May 23, 2003 The Bank of Canada: Moving Towards TransparencyDuring the 1990s the Bank of Canada made several changes that transformed its conduct of monetary policy. In the 1960s and 1970s, policy decisions were made in an environment characterized by instrument opaqueness and goal opaqueness, which tended to shield the Bank's operations from scrutiny and accountability. Since the 1970s the Bank has moved towards transparency and openness by rejecting multiple policy instruments and adopting a single, well-defined goal of inflation control. A recent survey has shown that the Bank of Canada is in the middle range of central banks with regard to its transparency and has lost points for not publishing the forecasts that shape its policy or the minutes and voting records of its governing body. Chant suggests that the public has benefited significantly from the changes the Bank has made, but that it should continue to support research on the benefits of low and stable inflation and continually inform other policy-makers and the public of the results.
Inflation targeting, a stable macroeconomic environment, and an average growth rate for potential output that is not expected to vary much in the next several years all help households, businesses, and governments in their medium-term economic and financial planning. Several simple rules of thumb can be usefully employed in this planning. Specifically, inflation targeting has maintained most major measures of inflation quite close to the target midpoint on average over a number of years. Combined with a clear fiscal framework, this has contributed to a more stable macroeconomic environment in which output varies less around its potential level. Potential output growth is expected to average around 3 per cent over the next several years. In light of these factors and historical relationships, labour income, profits, and consumer spending will likely grow, on average, by about 5 per cent over the medium term. Real and nominal long-term interest rates should also continue to be stable, with real 30-year yields varying around 3.5 or 4.0 per cent, and nominal yields varying around 5.5 or 6.0 per cent.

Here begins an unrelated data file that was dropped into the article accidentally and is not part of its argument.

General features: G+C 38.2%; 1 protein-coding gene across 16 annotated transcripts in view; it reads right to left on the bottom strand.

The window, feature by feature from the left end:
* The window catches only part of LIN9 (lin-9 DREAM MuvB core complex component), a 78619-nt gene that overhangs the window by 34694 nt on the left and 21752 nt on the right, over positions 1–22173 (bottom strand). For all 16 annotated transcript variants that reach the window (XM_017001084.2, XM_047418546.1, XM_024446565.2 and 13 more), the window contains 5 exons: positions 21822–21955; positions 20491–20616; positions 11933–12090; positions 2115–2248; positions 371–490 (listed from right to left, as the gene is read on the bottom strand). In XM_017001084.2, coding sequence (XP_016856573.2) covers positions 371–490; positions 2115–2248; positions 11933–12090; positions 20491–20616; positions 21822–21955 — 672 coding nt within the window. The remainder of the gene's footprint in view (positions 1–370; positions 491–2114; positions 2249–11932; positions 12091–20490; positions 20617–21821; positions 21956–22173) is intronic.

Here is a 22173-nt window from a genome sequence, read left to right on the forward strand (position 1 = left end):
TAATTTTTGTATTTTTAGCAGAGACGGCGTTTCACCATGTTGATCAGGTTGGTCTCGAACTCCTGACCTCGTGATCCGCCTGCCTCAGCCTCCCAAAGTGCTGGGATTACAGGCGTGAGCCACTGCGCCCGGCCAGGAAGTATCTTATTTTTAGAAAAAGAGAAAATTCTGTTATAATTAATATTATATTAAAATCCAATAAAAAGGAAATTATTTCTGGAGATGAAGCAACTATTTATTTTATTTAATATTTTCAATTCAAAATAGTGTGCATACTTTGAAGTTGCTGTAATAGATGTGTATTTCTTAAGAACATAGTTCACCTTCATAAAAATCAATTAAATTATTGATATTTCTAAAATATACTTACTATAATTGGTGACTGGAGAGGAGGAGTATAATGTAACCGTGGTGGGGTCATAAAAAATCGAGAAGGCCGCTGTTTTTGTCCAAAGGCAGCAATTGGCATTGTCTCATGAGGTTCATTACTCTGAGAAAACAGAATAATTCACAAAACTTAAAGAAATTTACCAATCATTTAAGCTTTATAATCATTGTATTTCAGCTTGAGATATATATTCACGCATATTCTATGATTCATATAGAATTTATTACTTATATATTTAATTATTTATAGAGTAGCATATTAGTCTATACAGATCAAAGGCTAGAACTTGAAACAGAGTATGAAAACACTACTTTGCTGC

The 2002 Bank of Canada Conference focused on price adjustment, a critically important issue for monetary policy. Given the acceptance throughout the 1990s and 2000s of the existence of price stickiness in goods or labour markets, or both, and of the important role that monetary policy can play in an economy, the time was right for a conference that would focus on current developments in this area of research, particularly within a Canadian context. Conference papers covering both theoretical and empirical studies explored such themes as sources of the persistence of inflation, forward-looking models of inflation, models of inflation in open economies, the macroeconomic effects of technology shocks, and models of the interaction between wages, prices, and real economic outcomes.